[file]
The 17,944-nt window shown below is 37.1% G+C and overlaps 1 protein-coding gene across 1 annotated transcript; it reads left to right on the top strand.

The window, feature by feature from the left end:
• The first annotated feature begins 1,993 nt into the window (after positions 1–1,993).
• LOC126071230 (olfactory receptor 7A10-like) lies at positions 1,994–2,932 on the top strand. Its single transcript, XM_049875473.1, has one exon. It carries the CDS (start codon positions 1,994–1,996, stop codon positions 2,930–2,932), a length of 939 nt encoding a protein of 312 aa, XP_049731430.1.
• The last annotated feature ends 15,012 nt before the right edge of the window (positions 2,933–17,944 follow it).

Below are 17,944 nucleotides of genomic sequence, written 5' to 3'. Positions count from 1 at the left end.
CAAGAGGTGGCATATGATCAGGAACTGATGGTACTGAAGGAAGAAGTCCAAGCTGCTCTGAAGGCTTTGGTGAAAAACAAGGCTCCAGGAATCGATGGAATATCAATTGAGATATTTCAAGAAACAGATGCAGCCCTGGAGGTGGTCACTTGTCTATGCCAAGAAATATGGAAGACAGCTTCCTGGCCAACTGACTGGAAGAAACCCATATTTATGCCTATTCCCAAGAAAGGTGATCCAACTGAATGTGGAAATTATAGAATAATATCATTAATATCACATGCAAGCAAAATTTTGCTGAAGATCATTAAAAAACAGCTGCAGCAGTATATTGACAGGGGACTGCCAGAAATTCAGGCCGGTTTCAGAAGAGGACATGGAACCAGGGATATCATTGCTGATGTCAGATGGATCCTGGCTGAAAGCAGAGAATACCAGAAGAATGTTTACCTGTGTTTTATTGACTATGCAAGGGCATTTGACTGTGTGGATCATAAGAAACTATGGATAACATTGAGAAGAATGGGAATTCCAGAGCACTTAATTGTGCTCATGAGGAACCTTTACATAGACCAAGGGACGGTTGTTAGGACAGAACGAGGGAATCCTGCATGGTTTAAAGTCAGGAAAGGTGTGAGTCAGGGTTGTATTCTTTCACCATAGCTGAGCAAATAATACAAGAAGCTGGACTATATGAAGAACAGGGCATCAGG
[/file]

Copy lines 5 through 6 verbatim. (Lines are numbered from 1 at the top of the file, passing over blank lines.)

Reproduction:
• The last annotated feature ends 15,012 nt before the right edge of the window (positions 2,933–17,944 follow it).

Below are 17,944 nucleotides of genomic sequence, written 5' to 3'. Positions count from 1 at the left end.